Friday 10 May 2013

Intelligence declined one SD since Victorian times - why NOT?


Okay - so simple reaction time data indicates that average general intelligence has declined by about one standard deviation (15 IQ points) since the late 1800s. 

What next?

Should we believe it?


Well, here are a few considerations:

1. Simple reaction times are the most objective evidence we have concerning trends in general intelligence.

Therefore we should:

a. believe them, or

b. come-up with something better, or

c. show how these studies of reaction times are incompetent, or

d. assume that the studies of reaction times are dishonest, or

e. assume that this data is wrong on the basis that most data is wrong (and because we are under no obligation to believe any particular bit of data - quite the contrary, there must be good reasons for believing any specific proposition)


2. Any other data which can be brought to bear on the matter of declining intelligence is (I think) relatively 'soft', subjective and imprecise compared with reaction times - (things like rates of major innovation, rates of geniuses etc) so - although I see much of what seems to be consistent with a significant and relatively rapid decline in general intelligence - it is unlikely to convince someone who does not want to believe in the first place.

On the other hand, even if it does not support, does any of this long terms evidence of general intelligence contradict the thesis that it has declined?

I mean, is there any decent evidence that general intelligence has actually risen? (aside from the Flynn effect of increasing pen and paper IQ test scores - which is not relevant here since it is what is being explained, and therefore inadmissible as evidence).

Has, for instance, per capita performance improved since the late 1800s in any 'g' related and quantifiable human endeavour? I know this is tricky to answer, since there are shifts in the specialized activities of intellectuals (e.g. away from study of The Classics and towards some of the sciences, or medicine) - but is there is reasonably compelling evidence of this sort of improvement?


3. If is is decided that we should, after all, accept the best evidence as showing a significant decline in average intelligence since the late 1800s, then there is quite a lot of further work to be done on the mechanism - because, on the whole, present understanding of 'dysgenic' mechanisms in relation to intelligence is not adequate to explain the rapidity of this decline.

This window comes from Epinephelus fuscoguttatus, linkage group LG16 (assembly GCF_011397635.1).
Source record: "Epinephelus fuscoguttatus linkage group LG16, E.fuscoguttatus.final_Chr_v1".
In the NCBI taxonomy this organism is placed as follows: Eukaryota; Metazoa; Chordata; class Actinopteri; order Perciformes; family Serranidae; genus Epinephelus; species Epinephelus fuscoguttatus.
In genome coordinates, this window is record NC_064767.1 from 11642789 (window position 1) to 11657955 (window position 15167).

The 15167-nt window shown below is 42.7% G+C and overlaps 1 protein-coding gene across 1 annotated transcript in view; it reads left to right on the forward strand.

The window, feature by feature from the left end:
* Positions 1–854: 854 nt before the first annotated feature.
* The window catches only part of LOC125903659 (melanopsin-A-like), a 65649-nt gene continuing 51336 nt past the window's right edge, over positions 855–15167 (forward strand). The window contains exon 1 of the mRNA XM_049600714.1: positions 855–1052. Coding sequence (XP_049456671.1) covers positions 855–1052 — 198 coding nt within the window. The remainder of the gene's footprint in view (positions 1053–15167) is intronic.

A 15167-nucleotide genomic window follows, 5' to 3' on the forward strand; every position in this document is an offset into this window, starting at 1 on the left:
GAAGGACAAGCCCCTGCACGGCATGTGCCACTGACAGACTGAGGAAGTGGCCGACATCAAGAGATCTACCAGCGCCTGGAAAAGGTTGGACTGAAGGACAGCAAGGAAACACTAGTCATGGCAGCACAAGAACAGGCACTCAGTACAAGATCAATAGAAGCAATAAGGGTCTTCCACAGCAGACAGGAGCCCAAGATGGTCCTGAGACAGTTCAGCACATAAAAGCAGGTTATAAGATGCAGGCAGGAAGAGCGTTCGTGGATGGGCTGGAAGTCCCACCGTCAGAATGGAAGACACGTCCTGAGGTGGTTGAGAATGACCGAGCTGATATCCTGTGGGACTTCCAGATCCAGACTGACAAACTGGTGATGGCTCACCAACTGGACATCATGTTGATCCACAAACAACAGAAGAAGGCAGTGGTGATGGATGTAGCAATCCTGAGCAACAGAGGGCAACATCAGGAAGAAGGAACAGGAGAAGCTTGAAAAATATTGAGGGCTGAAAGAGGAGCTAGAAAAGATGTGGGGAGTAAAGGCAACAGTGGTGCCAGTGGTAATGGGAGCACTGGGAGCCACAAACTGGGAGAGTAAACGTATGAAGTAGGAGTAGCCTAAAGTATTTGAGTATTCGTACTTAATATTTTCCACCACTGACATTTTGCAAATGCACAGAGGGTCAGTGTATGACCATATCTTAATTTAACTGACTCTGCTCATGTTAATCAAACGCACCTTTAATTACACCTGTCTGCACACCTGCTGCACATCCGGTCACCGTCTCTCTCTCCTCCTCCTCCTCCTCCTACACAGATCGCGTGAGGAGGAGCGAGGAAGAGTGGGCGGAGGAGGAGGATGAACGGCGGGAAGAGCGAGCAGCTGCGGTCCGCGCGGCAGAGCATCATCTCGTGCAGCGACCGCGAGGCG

(I mean, that calculations based on differential reproduction and heredity of intelligence predict a much slower rate of decline than could lead to one SD reduction in 'g' in the space of just four or five generations.)

The accumulation of deleterious mutations with the relaxation of selection due to high rates of child mortality is my first best guess at the likely 'extra' mechanism (and Michael Woodley agrees)

but really this is just a best guess, and the detailed mechanisms of how this might work are unclear.

However, it could make interesting science in trying to find-out!



Matthew C. said...

You're hinging a lot on a robust relationship between IQ and reaction time.

As someone whose reaction time is right about at the modern average, and IQ quite significantly above it, I wonder what the quality of the IQ / reaction time relationship is.

Adam G. said...

My IQ is well above average and my reaction time is below average.

Anecdote, therefore QED.

Bruce Charlton said...

AG - You are probably on the best-fit line showing the inverse correlation between IQ and RT, MC - you are part of the (considerable) scatter around that line!

Wm Jas said...

I have no idea how my IQ and RT compare to the average, but I also wonder if you're assuming too much about the relationship between the two. Even if IQ are RT are strongly correlated, it does not necessarily follow that a change in one implies a change in the other.

There is a strong positive correlation between height and weight, for example. It is also true that the weight of the average American has increased considerably in recent years -- but it does not follow that there has been a corresponding increase in height.

Bruce Charlton said...

@WmJas - I personally am not assuming anything! The assumption is widespread in IQ research.

The correlation between IQ and RT has been known and generally accepted since Francis Galton - and there are plausible reasons why IQ and RT are both aspects of the same attribute (something like speed and efficiency of CNS processing) which probably underlies 'g'.

Woodley's new paper (linked above) gives the key references, especially Arthur Jensen's reviews.

Matthew C. said...

Actually I bet hat size is a better correlate to IQ than reaction time.

Of course, I say that as someone with a big gourd. . .

Ballomar said...

The Weston A Price people would say it is down to malnutrition - i.e. modern diets are nutrient poor, which lead to a number of problems including a decline in intelligence.

The Crow said...

I am by far the fastest human I have ever seen, in raw reaction times. And one of the highest IQs too.
My speed serves me far better, though, than my IQ.
Speed is almost always useful, whereas undisciplined IQ can get you into no end of trouble.
Uh-oh: gotta run; the IQ police just arrived in my driveway...